State law requires—in addition to the applicable fines and prison time—that people convicted of certain instances of statutory rape must register as sex offenders.
In 2019, Alabama enacted a law that requires chemical castration for certain defendants who are offered parole. Under the law, anyone convicted of a specified sex offense against someone under the age of 13 must agree to chemical castration as a condition of parole. An inmate who refuses will not be granted parole. The treatment will continue until a judge deems it not necessary. (2019 Alabama House Bill No. 379, Alabama 2019 Regular Session.)
Defendants charged with statutory rape have the usual defenses available to all criminal defendants, such as “Someone else committed this crime,” or “The alleged conduct did not occur.” But under Alabama law, some other defenses may apply to statutory rape charges.
Alabama has a marital exemption for statutory rape that allows consensual sex between a married minor and that minor’s spouse, even though their ages would prohibit it if they were not married.
Minors are legally incapable of giving consent to having sex; so for example, if Jen, a 15-year-old willingly has sex with Tony, her 23-year-old boyfriend, Tony can be charged with rape, since Jen is not legally capable of giving consent in the first place.
But if Jen and Tony are married and living in Alabama, Tony need not fear criminal charges for having consensual sex with Jen. This is because Alabama has a marital exemption to the state’s statutory rape laws.
However, if Tony were to rape Jen (force her to have sex against her will), he would have no protection under the law even if the two are married. (For more information about rape between spouses, see Marital Rape Laws.)
Named after Shakespeare’s young lovers, “Romeo and Juliet” exceptions are intended to prevent serious criminal charges against teenagers who engage in consensual sex with others close to their own age.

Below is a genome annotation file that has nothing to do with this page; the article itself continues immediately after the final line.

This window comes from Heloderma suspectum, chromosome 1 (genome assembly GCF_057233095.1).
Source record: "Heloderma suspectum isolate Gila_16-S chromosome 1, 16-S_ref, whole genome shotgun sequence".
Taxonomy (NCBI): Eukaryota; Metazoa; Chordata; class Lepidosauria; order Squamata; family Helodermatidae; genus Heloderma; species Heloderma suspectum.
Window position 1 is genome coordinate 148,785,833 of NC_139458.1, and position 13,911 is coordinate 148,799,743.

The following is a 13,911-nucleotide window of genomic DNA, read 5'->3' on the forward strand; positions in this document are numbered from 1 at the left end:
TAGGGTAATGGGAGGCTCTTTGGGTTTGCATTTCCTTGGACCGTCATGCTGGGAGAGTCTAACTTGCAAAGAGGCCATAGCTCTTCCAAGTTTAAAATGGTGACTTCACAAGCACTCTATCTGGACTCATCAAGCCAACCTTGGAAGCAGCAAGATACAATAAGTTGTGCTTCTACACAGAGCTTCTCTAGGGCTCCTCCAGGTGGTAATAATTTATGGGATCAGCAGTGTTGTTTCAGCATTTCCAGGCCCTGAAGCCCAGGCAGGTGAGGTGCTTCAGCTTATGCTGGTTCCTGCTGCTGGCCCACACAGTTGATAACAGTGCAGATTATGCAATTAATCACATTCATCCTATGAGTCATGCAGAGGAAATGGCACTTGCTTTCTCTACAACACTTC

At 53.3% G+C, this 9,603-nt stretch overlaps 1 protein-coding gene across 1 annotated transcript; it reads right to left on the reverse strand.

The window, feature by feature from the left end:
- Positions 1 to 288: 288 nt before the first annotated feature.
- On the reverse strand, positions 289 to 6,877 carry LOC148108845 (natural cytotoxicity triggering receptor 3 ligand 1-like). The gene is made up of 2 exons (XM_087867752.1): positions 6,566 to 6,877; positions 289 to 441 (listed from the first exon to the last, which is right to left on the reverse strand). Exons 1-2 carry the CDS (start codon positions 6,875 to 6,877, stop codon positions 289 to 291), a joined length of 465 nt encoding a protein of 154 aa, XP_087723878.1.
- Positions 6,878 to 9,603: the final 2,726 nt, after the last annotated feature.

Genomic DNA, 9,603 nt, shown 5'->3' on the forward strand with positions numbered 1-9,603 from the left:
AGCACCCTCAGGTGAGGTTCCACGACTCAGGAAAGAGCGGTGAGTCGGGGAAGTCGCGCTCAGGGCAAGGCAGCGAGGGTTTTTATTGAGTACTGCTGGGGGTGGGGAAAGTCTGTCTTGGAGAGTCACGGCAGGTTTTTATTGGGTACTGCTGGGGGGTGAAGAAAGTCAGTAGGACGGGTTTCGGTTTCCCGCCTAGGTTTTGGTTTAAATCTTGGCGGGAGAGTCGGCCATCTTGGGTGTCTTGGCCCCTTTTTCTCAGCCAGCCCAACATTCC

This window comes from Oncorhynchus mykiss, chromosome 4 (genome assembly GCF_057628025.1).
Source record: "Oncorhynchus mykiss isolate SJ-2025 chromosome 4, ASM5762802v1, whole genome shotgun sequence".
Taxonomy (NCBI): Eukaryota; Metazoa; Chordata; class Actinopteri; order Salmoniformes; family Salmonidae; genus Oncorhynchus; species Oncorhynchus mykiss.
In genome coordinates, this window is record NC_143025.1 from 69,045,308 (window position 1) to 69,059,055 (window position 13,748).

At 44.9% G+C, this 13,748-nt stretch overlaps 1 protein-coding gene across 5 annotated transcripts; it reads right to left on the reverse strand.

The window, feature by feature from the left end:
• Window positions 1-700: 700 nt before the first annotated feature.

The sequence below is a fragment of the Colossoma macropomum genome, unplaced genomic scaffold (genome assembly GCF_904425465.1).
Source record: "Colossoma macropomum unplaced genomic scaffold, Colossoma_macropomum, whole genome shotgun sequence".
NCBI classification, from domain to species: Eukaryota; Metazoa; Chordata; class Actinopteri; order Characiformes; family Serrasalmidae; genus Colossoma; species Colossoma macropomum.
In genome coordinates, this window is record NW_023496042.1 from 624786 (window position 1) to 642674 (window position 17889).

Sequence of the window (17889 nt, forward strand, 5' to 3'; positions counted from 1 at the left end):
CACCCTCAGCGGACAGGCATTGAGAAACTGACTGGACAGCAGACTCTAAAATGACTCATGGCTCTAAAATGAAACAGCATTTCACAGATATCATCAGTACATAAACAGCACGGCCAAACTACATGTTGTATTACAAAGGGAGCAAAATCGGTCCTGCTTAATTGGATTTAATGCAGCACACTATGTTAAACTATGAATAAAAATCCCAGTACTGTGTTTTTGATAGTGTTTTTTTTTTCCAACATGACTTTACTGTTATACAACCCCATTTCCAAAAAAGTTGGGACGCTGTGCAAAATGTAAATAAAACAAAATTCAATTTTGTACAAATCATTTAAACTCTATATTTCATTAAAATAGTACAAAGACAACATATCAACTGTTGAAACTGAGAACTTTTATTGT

In Alabama, there is a Romeo and Juliet exemption for consensual genital intercourse or sodomy (anal or oral sex) between a minor who is 12 or older and a defendant who is less than two years older than the younger minor. (Ala. Code §§ 13A-6-60, 13A-6-62, 13A-6-64 (2019).)
Defendants accused of statutory rape often claim that they had no reason to know that their partner was underage. They may argue that the victim herself represented that she was older than she was, and that a reasonable person would have believed her. But as in most states, in Alabama even a reasonable mistake of age is not a defense to statutory rape.
If you are facing a statutory rape charge, consider consulting with an experienced criminal defense attorney who regularly practices in your area. Laws can change over time, and a lawyer can evaluate the strength of the prosecution’s case against you and help develop any defenses that might apply to your case.
A lawyer can often negotiate with the prosecutor for a lesser charge or a reduction in penalties (such as, for example, probation instead of prison time) and will know how prosecutors and judges typically handle cases like yours.
If you are a victim of sexual assault or rape, contact Rape, Abuse & Incest National Network (RAINN) for online help and local resources.
Updated September 3, 2019